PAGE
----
Corals are small living organisms found in the oceans around the world. They attach to firm surfaces and then produce a calcium carbonate exoskeleton. They are communal organisms that live in huge colonies such as the Great Barrier Reef off Australia. They are generally considered symbiotic with various types of Algae and best known in the tropics, forming beautiful beaches and amazing diving sites. These though are primarily the shallow water corals, there are deep (or “cold “) water corals found all the way north of Norway!
Deep water corals? Are they something new or recently discovered? Are they the same as Shallow Water Corals in requirements or life cycles? How big do they get? How do they differ from shallow water, tropical corals?
The National Oceanographic and Atmospheric Administration website states that deep water corals do exist and have been on the planet probably longer than their shallow water cousins, but just not as well known. Fishermen brought them up with deep lines and on anchors centuries ago. Some, such as Black Coral was been used for ages for making jewelry, but it is now an endangered species. In 1859, Edward Forbes wrote the book, Natural History of the European Seas. In it he describes the deep sea coral :
“The great tree Alcyonium (now Paragorgia), a branched zoophyte of leathery texture, is a very wonderful and characteristic production of the abysses of the Boreal Seas. The lines of the fishermen, when fishing for the redfish, or ur, become entangled in its branches, and draw up fragments of considerable dimensions, so large, indeed, that the people of the country believe it to grow to the size of forest-trees, an exaggeration in all probability, but nevertheless one founded in unusual magnitude” (p.71).
Some huge individuals have been found, so the size may not be as much of an exaggeration as Forbes thought!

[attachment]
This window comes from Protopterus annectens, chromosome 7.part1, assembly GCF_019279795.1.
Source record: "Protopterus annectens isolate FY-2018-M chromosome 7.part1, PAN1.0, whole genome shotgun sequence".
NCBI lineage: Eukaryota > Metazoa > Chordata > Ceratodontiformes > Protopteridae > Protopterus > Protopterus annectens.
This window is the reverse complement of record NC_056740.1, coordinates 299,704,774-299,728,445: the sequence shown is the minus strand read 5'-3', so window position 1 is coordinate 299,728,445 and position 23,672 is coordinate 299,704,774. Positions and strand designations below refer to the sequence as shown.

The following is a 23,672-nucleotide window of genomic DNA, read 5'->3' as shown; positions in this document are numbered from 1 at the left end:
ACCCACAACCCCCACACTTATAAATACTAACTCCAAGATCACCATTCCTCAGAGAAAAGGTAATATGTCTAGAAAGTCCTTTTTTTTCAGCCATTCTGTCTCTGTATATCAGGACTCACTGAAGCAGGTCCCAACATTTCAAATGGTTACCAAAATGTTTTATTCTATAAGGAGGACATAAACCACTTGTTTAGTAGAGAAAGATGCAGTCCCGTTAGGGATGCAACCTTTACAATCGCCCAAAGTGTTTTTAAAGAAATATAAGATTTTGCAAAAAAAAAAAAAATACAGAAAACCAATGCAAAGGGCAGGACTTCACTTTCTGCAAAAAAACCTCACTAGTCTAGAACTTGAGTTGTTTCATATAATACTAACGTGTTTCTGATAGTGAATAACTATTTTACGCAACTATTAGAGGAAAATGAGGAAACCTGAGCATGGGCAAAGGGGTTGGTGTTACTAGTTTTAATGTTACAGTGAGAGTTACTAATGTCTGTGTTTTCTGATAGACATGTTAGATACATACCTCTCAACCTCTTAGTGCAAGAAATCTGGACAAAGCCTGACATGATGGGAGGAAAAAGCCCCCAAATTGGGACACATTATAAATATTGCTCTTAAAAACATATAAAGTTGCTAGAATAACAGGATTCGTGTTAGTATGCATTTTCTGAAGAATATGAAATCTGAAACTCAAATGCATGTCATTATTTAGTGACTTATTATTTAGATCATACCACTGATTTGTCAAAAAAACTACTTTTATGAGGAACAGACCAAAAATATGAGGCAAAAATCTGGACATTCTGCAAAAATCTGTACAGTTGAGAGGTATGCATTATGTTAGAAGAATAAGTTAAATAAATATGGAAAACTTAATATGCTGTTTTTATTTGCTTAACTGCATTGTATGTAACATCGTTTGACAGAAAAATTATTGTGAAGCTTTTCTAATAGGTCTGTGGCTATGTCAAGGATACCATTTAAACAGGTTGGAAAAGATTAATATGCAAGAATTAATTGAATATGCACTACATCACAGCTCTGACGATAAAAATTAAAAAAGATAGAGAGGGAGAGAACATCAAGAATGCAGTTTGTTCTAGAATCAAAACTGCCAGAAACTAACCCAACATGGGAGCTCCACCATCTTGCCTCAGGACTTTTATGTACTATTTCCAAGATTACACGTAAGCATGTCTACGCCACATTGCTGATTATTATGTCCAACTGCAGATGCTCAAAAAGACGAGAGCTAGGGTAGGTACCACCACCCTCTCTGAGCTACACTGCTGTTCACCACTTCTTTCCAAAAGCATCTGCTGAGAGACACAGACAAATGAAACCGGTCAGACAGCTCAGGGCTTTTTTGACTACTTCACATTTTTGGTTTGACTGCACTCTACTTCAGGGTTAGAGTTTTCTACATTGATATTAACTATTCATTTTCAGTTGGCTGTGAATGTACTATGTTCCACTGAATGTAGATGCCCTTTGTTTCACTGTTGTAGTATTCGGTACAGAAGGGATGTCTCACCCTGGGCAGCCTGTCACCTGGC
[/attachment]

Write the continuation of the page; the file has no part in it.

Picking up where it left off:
Most known corals grow in warm, clear water at depths of less than 50 meters with temperatures around 20 degrees Celsius. Deep water corals, perhaps better termed Cold Water Corals as they can live in shallow water as well, have been found living at depths of greater than 6300 meters and temperatures of 4 C, as well as in shallow water along the coasts of Canada. So one major difference is that they are more tolerant of lower temperatures as well as a variety of pressures!
Because they generally live at greater depths where light is limited, they are not symbiotic with algas! Deep Water corals are filter feeders, shifting out dead debris as it floats down from above. This means they are more tolerant of silting that tropical coral reefs. The greater depth also means they are not commonly seen by divers!
Do these it mean that Deep Water Corals are less important? No! They harbor life, clean the ocean’s waters and are valuable members of the ecosystem. According to the Woods Hole Institute, they provide life and habitat for thousands of other organisms!
All coral is formed of polyps and all is fixed to a surface with a hard exoskeleton and comprised of thousands of creatures. . Deep Water Corals, are different from their tropical cousins. They live at deeper depths, are more temperate tolerant and have different feeding habits, but all corals are valuable. Treasure the differences, they are important!